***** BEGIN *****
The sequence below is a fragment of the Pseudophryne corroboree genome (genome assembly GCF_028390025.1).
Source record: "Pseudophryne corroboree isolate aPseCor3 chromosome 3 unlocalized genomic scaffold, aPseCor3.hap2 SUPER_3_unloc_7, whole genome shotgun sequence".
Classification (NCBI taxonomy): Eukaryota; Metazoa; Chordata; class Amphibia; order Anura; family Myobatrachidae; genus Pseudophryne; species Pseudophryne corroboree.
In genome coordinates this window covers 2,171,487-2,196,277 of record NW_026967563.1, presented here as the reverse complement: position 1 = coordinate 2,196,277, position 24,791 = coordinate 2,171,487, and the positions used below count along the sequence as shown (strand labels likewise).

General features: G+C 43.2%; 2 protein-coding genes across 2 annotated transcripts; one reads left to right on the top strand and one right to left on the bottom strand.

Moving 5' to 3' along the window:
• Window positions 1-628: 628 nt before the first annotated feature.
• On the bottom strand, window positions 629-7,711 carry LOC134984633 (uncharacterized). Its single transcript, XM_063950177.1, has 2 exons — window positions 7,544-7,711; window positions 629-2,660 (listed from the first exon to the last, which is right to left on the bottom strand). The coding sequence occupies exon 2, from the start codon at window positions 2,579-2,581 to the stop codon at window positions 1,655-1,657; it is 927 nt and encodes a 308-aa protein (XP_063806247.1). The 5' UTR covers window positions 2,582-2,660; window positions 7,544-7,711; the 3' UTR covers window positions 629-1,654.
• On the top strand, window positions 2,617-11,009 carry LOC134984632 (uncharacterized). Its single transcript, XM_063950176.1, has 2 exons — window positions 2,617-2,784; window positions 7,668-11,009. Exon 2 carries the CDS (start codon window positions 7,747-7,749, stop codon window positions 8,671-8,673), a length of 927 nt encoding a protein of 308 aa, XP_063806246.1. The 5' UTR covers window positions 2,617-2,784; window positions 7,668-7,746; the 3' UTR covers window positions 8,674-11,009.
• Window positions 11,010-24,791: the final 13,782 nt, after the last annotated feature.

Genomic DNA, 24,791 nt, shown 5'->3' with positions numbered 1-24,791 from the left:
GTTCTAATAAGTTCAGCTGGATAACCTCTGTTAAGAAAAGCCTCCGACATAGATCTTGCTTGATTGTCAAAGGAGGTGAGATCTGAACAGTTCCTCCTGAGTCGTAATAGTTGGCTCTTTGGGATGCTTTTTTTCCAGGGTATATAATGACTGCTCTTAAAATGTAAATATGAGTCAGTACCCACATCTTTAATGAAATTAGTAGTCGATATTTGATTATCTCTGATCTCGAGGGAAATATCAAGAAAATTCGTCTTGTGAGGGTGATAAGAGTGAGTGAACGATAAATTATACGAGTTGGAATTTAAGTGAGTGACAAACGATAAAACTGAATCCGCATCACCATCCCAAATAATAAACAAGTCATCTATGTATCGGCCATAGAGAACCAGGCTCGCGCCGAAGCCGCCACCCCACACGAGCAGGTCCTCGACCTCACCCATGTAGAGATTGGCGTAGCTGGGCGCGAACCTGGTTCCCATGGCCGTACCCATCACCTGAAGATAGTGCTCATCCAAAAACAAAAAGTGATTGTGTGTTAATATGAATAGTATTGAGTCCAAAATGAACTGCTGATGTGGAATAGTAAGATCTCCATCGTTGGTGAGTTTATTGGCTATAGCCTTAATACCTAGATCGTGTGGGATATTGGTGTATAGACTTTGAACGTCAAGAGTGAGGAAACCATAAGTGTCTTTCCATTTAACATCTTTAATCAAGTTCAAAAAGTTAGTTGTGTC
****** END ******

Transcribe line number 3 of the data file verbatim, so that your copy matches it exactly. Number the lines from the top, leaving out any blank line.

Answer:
Classification (NCBI taxonomy): Eukaryota; Metazoa; Chordata; class Amphibia; order Anura; family Myobatrachidae; genus Pseudophryne; species Pseudophryne corroboree.